Lead Image © Marc Dietrich, 123RF.com

Lead Image © Marc Dietrich, 123RF.com

New features in jQuery 3

III

Article from ADMIN 35/2016
By
The functions and objects of the jQuery JavaScript library make the work of web developers much easier. Although jQuery 3 remains largely compatible with version 2, some changes might prevent its use.

Using the JavaScript library jQuery [1], developers can access elements of a web page, manipulate them, handle events conveniently, and communicate with the server via Ajax with very little effort. In this way, jQuery helps build complex, dynamic web applications. Its wide distribution also helps promote large content management systems (CMSs) like Joomla or WordPress, which provide or even use jQuery themselves. A W3Techs [2] statistic even suggests that jQuery is used on two-thirds of all websites worldwide.

Dismantling

On June 9, 2016, the developers released jQuery version 3.0 [3]; an update followed as early as the beginning of July in the form of version 3.1 [4]. Unlike jQuery 2, the newer version does not include basic modifications to the library. Instead, the new version cuts out a few old habits and changes the behavior of some interfaces. Above all, the developers wanted to make jQuery 3 leaner and faster in response to two commonly cited points of criticism.

First, they have removed a few workarounds for Internet Explorer. Unlike many websites and reports suggest, jQuery 3 officially continues to support Internet Explorer from version 9. Anyone wanting to cut their website on older Microsoft browsers should stick to jQuery 2 or jQuery 1.12 – both version will continue to receive bug fixes.

Up to now it was possible to register event handlers using the methods .load(), .unload(), and .error(). However, these methods have been regarded as deprecated since jQuery 1.8 and are gone for good in jQuery 3. Anyone who wants to register event handlers should now use .on().

The offset() function determines the location of an item on the website. It might work, but it doesn't make much sense for offsetting a window, for which the answer is then something like { top: 0, left: 0 }. In some other situations, jQuery doesn't return meaningful values. In such cases, jQuery 3 throws an exception and no longer silently ignores such "crazy requests" from the programmer.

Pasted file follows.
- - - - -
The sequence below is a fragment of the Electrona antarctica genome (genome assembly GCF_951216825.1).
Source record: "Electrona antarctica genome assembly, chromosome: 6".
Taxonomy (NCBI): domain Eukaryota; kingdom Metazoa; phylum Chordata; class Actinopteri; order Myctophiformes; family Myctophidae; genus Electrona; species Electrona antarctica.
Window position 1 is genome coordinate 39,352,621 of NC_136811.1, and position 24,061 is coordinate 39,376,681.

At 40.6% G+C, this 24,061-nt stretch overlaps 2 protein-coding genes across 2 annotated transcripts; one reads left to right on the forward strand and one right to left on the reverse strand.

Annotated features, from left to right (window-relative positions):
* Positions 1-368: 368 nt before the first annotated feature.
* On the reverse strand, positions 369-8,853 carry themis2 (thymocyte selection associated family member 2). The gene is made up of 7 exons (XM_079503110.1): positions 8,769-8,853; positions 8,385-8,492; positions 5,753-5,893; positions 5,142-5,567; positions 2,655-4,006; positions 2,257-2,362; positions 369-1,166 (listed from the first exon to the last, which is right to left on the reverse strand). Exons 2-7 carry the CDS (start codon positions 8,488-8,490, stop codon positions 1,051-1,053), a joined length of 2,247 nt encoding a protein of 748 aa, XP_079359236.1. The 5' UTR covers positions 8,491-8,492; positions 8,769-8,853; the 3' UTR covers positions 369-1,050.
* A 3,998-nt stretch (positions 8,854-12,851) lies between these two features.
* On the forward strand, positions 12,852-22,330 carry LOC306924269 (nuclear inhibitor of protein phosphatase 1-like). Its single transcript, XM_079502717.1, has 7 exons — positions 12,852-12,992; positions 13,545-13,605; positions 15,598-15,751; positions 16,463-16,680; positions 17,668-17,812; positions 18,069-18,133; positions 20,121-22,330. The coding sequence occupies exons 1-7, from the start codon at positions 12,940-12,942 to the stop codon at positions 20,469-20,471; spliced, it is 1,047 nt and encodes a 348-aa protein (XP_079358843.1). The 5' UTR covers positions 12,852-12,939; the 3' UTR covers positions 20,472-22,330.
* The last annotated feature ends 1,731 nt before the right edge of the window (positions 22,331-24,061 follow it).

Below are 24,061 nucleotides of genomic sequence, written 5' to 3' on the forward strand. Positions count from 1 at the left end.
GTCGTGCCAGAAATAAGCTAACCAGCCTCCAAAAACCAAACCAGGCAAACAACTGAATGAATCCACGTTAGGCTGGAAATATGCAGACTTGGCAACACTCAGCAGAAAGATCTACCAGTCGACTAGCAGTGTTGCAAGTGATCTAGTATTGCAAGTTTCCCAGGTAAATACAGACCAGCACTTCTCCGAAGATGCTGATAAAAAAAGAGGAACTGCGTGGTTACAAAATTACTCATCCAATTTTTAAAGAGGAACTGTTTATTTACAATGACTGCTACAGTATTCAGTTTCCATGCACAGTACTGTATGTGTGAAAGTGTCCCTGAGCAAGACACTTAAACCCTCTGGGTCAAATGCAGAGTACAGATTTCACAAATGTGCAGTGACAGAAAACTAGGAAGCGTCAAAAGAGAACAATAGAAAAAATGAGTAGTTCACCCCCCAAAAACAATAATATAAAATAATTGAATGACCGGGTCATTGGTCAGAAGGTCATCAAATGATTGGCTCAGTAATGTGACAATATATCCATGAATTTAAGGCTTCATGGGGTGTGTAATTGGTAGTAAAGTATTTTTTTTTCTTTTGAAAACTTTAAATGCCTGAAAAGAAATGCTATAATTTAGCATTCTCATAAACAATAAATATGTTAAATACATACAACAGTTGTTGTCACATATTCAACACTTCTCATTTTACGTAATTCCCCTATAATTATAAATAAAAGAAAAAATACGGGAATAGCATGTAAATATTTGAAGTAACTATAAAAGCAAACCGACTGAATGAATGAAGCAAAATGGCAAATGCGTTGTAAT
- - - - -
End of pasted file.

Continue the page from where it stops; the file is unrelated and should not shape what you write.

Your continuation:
Gas Pedal

Animations now use the requestAnimationFrame interface provided by the browser, which means not only do they run more smoothly, they are less of a burden to the processor. All current browsers include the requestAnimationFrame API with the exception of Internet Explorer up to version 9 and Android before version 4.4. The jQuery developers have been experimenting with the interface for several years, but keep stumbling on various compatibility issues. They might think they have largely remedied the issues, but the program code might still get out of step if it is dependent on near real-time animations.

jQuery makes work easier with just a few unique (CSS) selectors. For example, $(":visible") supplies all elements that are currently visible on a page. However, evaluating these special selectors takes longer than with native CSS selectors. For example, to determine all visible elements, the worst case scenario is that the browser will need to completely re-render the page. Thanks to Google developer Paul Irish, jQuery now works noticeably faster if such selectors occur frequently in a document.

In the case of :visible, the developers state that jQuery 3 increases speed by a factor of 17. They also warn that, as before, using the special selectors takes up quite a bit of time. Programmers are therefore better off selecting some items with normal CSS selectors and then only applying them to :visible, :hidden, and similar selectors.

New Delays